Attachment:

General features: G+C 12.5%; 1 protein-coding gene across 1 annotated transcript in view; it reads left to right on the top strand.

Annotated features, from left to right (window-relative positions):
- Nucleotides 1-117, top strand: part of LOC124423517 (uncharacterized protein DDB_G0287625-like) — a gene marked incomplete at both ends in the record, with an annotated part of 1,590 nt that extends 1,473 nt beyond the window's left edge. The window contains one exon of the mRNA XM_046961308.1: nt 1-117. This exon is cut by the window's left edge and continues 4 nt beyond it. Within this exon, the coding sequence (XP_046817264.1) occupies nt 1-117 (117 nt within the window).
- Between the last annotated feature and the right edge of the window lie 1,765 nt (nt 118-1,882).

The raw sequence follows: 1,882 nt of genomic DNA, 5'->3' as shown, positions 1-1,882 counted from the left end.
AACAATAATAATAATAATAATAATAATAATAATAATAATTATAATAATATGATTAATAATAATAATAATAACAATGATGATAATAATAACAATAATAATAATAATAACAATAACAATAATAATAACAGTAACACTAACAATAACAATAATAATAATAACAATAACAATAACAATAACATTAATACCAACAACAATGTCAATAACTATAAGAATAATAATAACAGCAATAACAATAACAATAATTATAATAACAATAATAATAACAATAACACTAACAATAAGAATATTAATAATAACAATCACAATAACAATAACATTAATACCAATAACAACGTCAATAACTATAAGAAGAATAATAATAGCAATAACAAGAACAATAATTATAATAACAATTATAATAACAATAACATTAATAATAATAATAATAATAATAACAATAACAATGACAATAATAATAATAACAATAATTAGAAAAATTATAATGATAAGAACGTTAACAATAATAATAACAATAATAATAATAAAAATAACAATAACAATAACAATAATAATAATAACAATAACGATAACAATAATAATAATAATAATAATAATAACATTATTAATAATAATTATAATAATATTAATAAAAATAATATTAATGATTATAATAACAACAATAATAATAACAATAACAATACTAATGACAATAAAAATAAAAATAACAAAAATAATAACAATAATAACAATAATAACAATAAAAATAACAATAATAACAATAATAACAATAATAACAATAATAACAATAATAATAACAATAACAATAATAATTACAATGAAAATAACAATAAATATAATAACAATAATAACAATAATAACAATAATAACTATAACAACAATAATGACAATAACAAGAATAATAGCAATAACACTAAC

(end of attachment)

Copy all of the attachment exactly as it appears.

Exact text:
General features: G+C 12.5%; 1 protein-coding gene across 1 annotated transcript in view; it reads left to right on the top strand.

Annotated features, from left to right (window-relative positions):
- Nucleotides 1-117, top strand: part of LOC124423517 (uncharacterized protein DDB_G0287625-like) — a gene marked incomplete at both ends in the record, with an annotated part of 1,590 nt that extends 1,473 nt beyond the window's left edge. The window contains one exon of the mRNA XM_046961308.1: nt 1-117. This exon is cut by the window's left edge and continues 4 nt beyond it. Within this exon, the coding sequence (XP_046817264.1) occupies nt 1-117 (117 nt within the window).
- Between the last annotated feature and the right edge of the window lie 1,765 nt (nt 118-1,882).

The raw sequence follows: 1,882 nt of genomic DNA, 5'->3' as shown, positions 1-1,882 counted from the left end.
AACAATAATAATAATAATAATAATAATAATAATAATAATTATAATAATATGATTAATAATAATAATAATAACAATGATGATAATAATAACAATAATAATAATAATAACAATAACAATAATAATAACAGTAACACTAACAATAACAATAATAATAATAACAATAACAATAACAATAACATTAATACCAACAACAATGTCAATAACTATAAGAATAATAATAACAGCAATAACAATAACAATAATTATAATAACAATAATAATAACAATAACACTAACAATAAGAATATTAATAATAACAATCACAATAACAATAACATTAATACCAATAACAACGTCAATAACTATAAGAAGAATAATAATAGCAATAACAAGAACAATAATTATAATAACAATTATAATAACAATAACATTAATAATAATAATAATAATAATAACAATAACAATGACAATAATAATAATAACAATAATTAGAAAAATTATAATGATAAGAACGTTAACAATAATAATAACAATAATAATAATAAAAATAACAATAACAATAACAATAATAATAATAACAATAACGATAACAATAATAATAATAATAATAATAATAACATTATTAATAATAATTATAATAATATTAATAAAAATAATATTAATGATTATAATAACAACAATAATAATAACAATAACAATACTAATGACAATAAAAATAAAAATAACAAAAATAATAACAATAATAACAATAATAACAATAAAAATAACAATAATAACAATAATAACAATAATAACAATAATAACAATAATAATAACAATAACAATAATAATTACAATGAAAATAACAATAAATATAATAACAATAATAACAATAATAACAATAATAACTATAACAACAATAATGACAATAACAAGAATAATAGCAATAACACTAAC